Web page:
EPA's Report on the Environment
Nitrogen and Phosphorus in Streams in Agricultural Watersheds
Nitrogen is a critical nutrient that is generally used and reused by plants within natural ecosystems, with minimal “leakage” into surface or ground water, where nitrogen concentrations remain very low (Vitousek et al., 2002). When nitrogen is applied to the land in amounts greater than can be incorporated into crops or lost to the atmosphere through volatilization or denitrification, however, nitrogen concentrations in streams can increase. The major sources of excess nitrogen in predominantly agricultural watersheds are fertilizer and animal waste; other sources include septic systems and atmospheric deposition. The total nitrogen concentration in streams consists of nitrate, the most common bioavailable form; organic nitrogen, which is generally less available to biota; and nitrite and ammonium compounds, which are typically present at relatively low levels except in highly polluted situations. Excess nitrate is not toxic to aquatic life, but increased nitrogen may result in overgrowth of algae, which can decrease the dissolved oxygen content of the water, thereby harming or killing fish and other aquatic species (U.S. EPA, 2005). Excess nitrogen also can lead to problems in downstream coastal waters, as discussed further in the N and P Loads in Large Rivers indicator.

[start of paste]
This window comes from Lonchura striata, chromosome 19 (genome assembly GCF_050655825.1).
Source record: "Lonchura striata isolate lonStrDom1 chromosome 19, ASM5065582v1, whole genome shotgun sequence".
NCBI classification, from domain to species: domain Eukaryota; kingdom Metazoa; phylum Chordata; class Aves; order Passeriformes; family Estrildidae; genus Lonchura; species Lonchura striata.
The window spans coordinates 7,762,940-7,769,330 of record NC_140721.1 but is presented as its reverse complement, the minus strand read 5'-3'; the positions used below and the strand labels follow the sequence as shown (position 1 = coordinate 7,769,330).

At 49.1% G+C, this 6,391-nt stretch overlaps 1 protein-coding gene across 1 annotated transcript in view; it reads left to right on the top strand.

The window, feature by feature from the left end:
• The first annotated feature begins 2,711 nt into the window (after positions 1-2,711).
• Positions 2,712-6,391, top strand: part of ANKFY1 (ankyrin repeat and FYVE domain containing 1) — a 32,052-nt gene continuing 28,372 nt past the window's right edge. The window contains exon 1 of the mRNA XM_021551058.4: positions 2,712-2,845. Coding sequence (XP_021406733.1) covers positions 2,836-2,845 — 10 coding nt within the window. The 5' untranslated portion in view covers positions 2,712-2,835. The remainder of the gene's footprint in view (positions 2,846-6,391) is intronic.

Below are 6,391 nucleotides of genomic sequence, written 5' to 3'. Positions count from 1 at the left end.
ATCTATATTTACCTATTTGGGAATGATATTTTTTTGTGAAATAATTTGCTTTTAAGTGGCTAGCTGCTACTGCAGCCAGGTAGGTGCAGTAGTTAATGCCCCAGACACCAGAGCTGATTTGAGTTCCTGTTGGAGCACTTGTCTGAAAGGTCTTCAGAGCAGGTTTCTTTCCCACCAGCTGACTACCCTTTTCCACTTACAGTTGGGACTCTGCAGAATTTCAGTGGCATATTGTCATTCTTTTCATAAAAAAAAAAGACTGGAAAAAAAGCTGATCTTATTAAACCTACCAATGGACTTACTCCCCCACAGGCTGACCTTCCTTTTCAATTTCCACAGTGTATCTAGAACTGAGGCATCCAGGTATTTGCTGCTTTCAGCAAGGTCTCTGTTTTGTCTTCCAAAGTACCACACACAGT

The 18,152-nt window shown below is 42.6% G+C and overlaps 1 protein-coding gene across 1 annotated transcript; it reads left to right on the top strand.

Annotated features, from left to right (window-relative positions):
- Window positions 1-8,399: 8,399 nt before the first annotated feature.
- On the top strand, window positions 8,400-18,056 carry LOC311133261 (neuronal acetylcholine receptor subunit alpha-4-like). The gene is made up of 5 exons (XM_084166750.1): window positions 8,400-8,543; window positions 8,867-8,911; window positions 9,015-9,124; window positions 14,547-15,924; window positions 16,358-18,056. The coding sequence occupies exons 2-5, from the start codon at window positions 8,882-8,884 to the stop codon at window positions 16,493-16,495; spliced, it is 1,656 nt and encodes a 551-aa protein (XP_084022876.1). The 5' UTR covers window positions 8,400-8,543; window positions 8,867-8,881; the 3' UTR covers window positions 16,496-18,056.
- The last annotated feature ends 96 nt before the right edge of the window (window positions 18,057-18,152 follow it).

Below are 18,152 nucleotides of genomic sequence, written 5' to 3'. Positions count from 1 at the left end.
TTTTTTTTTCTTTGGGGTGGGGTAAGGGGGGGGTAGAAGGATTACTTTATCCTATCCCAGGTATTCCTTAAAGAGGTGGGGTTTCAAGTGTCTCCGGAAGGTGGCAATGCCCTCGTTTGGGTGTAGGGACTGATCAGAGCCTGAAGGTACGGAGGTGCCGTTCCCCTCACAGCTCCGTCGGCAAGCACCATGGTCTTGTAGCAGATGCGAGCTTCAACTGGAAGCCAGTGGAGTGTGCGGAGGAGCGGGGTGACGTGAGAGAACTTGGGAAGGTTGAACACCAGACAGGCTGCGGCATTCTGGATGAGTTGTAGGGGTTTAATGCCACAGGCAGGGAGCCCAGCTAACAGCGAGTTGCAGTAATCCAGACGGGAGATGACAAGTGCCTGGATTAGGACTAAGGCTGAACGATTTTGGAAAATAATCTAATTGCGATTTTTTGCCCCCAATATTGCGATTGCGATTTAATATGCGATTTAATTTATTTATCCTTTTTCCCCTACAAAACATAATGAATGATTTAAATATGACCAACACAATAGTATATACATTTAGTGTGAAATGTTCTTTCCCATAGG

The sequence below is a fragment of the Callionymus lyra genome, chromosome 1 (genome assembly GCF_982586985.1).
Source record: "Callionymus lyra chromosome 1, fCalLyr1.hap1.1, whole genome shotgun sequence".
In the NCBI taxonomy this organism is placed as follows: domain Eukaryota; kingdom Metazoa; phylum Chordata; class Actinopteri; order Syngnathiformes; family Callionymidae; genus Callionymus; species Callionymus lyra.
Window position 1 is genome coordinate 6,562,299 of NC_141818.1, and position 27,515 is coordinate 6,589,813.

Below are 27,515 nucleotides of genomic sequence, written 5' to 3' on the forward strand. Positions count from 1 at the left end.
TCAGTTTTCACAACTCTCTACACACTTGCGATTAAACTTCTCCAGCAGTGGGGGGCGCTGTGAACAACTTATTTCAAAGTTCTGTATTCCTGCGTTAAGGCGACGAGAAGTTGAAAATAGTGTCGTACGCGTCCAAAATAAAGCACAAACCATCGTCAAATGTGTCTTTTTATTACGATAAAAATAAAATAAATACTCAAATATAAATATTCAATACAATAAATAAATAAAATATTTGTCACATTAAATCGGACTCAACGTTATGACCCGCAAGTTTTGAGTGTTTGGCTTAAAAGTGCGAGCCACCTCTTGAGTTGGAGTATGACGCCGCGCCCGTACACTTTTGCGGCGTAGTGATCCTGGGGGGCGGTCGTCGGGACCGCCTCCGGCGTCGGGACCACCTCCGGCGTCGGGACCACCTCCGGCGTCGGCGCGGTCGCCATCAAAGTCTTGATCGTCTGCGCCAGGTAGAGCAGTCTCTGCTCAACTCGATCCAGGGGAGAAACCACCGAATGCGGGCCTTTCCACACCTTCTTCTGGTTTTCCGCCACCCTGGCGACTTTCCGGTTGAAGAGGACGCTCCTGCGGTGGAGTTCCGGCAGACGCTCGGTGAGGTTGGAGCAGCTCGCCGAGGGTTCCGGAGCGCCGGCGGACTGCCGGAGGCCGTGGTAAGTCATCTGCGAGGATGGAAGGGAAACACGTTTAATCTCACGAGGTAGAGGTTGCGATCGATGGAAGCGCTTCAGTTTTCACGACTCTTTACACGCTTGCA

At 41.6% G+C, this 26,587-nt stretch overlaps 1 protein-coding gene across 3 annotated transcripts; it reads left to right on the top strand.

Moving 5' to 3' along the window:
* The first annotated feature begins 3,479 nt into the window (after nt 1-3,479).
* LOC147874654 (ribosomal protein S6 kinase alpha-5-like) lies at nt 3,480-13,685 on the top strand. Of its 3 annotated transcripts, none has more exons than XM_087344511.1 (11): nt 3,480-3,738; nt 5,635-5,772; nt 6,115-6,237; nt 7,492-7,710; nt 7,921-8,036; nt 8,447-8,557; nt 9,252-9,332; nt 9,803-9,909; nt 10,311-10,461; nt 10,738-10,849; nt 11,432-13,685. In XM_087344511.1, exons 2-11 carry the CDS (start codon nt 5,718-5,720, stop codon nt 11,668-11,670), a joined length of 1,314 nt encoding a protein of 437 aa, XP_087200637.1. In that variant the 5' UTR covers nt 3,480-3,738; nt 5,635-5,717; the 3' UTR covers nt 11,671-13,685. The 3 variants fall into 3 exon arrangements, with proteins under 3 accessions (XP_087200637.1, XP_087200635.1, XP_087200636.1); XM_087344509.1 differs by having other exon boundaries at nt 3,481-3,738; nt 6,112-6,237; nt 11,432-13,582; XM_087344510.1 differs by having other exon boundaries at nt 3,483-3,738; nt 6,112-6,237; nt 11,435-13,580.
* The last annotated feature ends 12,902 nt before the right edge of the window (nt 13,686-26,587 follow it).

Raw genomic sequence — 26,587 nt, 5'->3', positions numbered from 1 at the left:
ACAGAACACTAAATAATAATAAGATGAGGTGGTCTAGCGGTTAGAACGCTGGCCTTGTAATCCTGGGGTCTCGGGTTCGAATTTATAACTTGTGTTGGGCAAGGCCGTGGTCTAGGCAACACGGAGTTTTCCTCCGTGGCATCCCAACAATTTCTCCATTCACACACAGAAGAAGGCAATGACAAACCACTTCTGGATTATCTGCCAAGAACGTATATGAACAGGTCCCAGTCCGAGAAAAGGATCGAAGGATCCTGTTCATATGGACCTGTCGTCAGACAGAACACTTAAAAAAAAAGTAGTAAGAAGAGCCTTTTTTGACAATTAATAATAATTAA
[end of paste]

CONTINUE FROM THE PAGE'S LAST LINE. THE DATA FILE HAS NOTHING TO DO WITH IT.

Phosphorus also is an essential nutrient for all life forms, but at high concentrations the most biologically active form of phosphorus (orthophosphate) can cause water quality problems by overstimulating the growth of algae. In addition to being visually unappealing and causing tastes and odors in water supplies, excess algal growth can contribute to the loss of oxygen needed by fish and other animals. Elevated levels of phosphorus in streams can result from fertilizer use, animal wastes and wastewater, and the use of phosphate detergents. The fraction of total phosphorus not in the orthophosphate form consists of organic and mineral phosphorus fractions whose bioavailability varies widely.
This indicator reports nitrogen and phosphorus concentrations in stream water samples collected from 1992 to 2001 by the U.S. Geological Survey’s (USGS’s) National Water Quality Assessment (NAWQA) program, which surveys the condition of streams and aquifers in study units throughout the contiguous U.S. Specifically, this indicator reflects the condition of 129 to 133 streams draining watersheds where agriculture is the predominant land use (the exact number of sites with available data depends on the analyte), according to criteria outlined in Mueller and Spahr (2005). These watersheds are located in 36 of the 51 NAWQA study units (i.e., major river basins). Sites were chosen to avoid large point sources of nutrients (e.g., wastewater treatment plants). At each stream site, samples were collected 12 to 25 times each year over a 1-to-3-year period; this indicator is based on a flow-weighted annual average of those samples. Related indicators report the concentrations of nitrogen and phosphorus in small wadeable streams, regardless of land use (in contrast to this more focused indicator), and nitrate concentrations in ground water in agricultural watersheds.